Kerr Acoustics were making some great sounds with a vintage Pioneer PDS 505 CD player, one of the Tom Evans tuned Audio Precision versions that the company produced in the late ‘90s. The speakers were K320 Mk3s being driven by a Townshend Allegri preamp and an EAM Studio 362 power amp. Jez Kerr showed me the crossover for his speakers which features custom made ‘jumble wound’ air core inductors.
Midland Audio Xchange had two pairs of Devore speakers to play with including the new O/baby at £6,298, this entry level model from the New York company sounded rather good on the end of a Western Electric WE91E integrated amplifier. The WE is a single ended 300B design with build quality that’s reminiscent of the brand’s heyday, in other words it’s built like a tank which given the predicted £12,000 price when distribution is announced in the new year seems good value. With interchangeable output transformers to suit different speakers and onboard phono stage this one we really want to try at home.
Surrey based retailer Ultimate Stream demonstrated the shortly to be released Epos ES14n speakers (above) on the end of T+A electronics. The same brand’s speakers were also in use next door with Ultimate Resolution (below), where I enjoyed the S300 speakers (£10,400) on the end of a Melco M1ZH/2ex server with a Sonnet Morpheus DAC (£3,500) and T+A PA 2500 R integrated amplifier (£9,021).
Air Audio had the Hana range of cartridges on display alongside these tonearms from Sorane in Japan, you gotta love the big ZA-12 at £2,149. On the other end of the stand was the Connected Fidelity AC-2K balanced power mains transformer (below), this has a single output and can deliver up to 2.4kW, so it should not hamper the performance of serious power amplifiers, which is rare in a mains cleaning unit. Price is £1,995 for the Studio version and £2,850 for the Reference.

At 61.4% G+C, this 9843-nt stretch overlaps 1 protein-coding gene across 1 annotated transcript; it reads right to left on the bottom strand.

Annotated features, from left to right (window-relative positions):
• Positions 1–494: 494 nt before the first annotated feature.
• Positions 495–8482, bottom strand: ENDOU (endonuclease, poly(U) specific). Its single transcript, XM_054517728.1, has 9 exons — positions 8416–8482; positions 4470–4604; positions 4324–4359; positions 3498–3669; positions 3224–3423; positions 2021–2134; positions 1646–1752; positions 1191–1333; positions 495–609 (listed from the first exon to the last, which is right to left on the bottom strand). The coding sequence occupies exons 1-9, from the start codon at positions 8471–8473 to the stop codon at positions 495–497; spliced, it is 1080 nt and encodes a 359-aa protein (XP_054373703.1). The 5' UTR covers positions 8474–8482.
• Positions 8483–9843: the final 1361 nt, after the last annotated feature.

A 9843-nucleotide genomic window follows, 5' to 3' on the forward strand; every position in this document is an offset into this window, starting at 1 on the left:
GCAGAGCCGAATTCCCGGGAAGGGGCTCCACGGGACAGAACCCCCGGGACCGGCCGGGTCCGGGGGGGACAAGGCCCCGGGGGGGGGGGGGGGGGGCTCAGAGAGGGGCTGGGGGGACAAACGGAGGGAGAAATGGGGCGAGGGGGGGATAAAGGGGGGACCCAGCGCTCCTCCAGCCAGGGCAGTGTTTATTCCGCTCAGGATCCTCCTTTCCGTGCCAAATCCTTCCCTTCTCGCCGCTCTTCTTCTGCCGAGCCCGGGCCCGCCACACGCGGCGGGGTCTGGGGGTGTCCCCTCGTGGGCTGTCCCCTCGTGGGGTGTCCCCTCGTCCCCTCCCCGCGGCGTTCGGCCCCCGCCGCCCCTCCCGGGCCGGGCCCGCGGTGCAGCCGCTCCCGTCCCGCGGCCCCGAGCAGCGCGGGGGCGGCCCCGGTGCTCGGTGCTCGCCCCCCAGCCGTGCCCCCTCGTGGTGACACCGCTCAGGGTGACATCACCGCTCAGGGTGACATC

Icon specialises in autoformer based passive preamplfiiers and is run by a Manchester based Hungarian. He had a rare Linkwitz LX251 loudspeaker system with which to demonstrate the 4pro multichannel passive pre which can run up to eight channels, this means you can drive an active system such as the Linkwitz with a DSP crossover. We are keen to try their forthcoming Icon 5 which will offer 168 half decibel volume steps. The remote controllable two channel Icon 4pro starts at £3,119.
Matt ‘Rockdoc’ McNulty put on a display of Rock turntables through the ages with the rarest example of all at the beginning. The large black with polished aluminium metalwork Rock on the left is the original Cranfield prototype from 1976-77, this has direct drive, brass suspension bellows and the plinth is made of an early synthetic stone called Granitan. Next to that is the Elite Cranfield Rock from ‘79 that became the Elite Rock 2 in 1981-82, one of Matt’s rebuilt examples is shown in red. The Rock 3 beyond it was made in the US when Townshend moved production to Texas and has inner tube suspension built in while the mirror finish Rock V (below) was a revision of the Reference with bellows suspension, a PVC platter and motor and power supply from a Rega P3. The last Rock that Townshend built was the skeletal Rock 7 that can be see at the far end of the display.
One of the more engaging systems at this event was in a room shared by Curvi, Super Natural Audio (SNA) and Clip Audio. The Curvi BMR Mk2 loudspeakers sounding great on the end of a Lucas streamer with SNA’s non oversampling valve DAC. This has a single Philips TDA1543 converter chip and a valve rectified output stage that uses a 6NA7 triode, price starts at £5,000 depending on valve choice. The turntable is a Clip Audio Obsidian with acrylic platter and a modified Alphason arm.
See part 2 of our National Audio show coverage here.